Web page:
Coastguard closure plans attacked by MPs

Scrapping 15 24-hour coastguard centres and tug boats would leave Britain's coastline dangerously exposed, MPs have been told.

Transport Select Committee chairman Louise Ellman said the government's plans to cut the number of centres open 24 hours a day from 18 to three jeopardised safety.

The proposals include the closure of Great Yarmouth coastguard station. There would be three 24-hour coastgard stations, at Aberdeen, the Southampton/Portsmouth area and Dover, plus five sub-centres open during daylight hours - at Swansea, Falmouth in Cornwall, Bridlington in East Yorkshire, Belfast or Liverpool, and Stornoway or Shetland.

Presenting her committee's latest report in the Commons today, Mrs Ellman said: 'The overwhelming views of Members of all parties, regardless of whether their constituency happens to include a coastguard centre, has been one of deep concern.'

She admitted modernisation of the 'essential emergency service' was 'desirable', but said it was unclear if technology could compensate for the loss of local knowledge.

'Our main concern is about safety and the loss of local knowledge or situation awareness at coastguard offices that will inevitably occur,' she said.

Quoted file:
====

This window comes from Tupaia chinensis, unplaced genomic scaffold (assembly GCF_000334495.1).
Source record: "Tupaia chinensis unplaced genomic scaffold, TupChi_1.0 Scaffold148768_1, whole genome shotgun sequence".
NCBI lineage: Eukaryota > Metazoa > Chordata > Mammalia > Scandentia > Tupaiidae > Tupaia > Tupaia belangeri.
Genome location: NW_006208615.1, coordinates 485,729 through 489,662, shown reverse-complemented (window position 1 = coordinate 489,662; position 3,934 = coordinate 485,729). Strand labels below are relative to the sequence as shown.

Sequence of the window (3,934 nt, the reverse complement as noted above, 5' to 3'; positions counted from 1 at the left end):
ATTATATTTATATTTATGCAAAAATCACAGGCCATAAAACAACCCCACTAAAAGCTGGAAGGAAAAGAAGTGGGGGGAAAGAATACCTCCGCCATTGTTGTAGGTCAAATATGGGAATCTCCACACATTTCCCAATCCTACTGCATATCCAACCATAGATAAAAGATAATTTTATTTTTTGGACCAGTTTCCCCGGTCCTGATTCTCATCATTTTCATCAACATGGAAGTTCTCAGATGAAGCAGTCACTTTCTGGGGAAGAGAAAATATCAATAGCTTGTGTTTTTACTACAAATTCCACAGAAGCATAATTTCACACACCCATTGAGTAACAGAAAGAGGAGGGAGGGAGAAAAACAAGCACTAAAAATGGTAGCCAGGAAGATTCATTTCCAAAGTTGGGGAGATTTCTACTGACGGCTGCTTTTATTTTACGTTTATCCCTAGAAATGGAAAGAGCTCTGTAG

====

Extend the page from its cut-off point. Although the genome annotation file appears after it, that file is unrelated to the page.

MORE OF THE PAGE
'Reducing the number of full-time, maritime rescue co-ordination centres drastically would reduce the quality and rate of exchange of information, particularly at critical points when information must be passed swiftly to save lives.'

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She added: 'The proposals assume technology can replace local knowledge. We weren't convinced by that and believe this puts lives at risk.'

Mrs Ellman also levelled 'extreme criticism'' at ministers for preventing many serving coastguards from giving evidence to her committee.

She condemned the decision to scrap emergency towing vessels - tugs - which she branded 'unwise and short-sighted' and said 'quite literally invited disaster'.

Mrs Ellman said she believed it was 'deeply regrettable' the Government announced its plans without consultation, her committee could not support the proposals and called for 'substantial' changes to the coalition's plans, followed by a short consultation.

Commenting on the committee's report, transport secretary Philip Hammond said: 'I welcome the committee's recognition that the coastguard service is in urgent need of modernisation.

'The original proposals do not compromise safety and include increased resources for frontline rescue services. Reform will improve resilience in the system through improvements to IT and create better career opportunities for staff, as well as better pay and conditions.'

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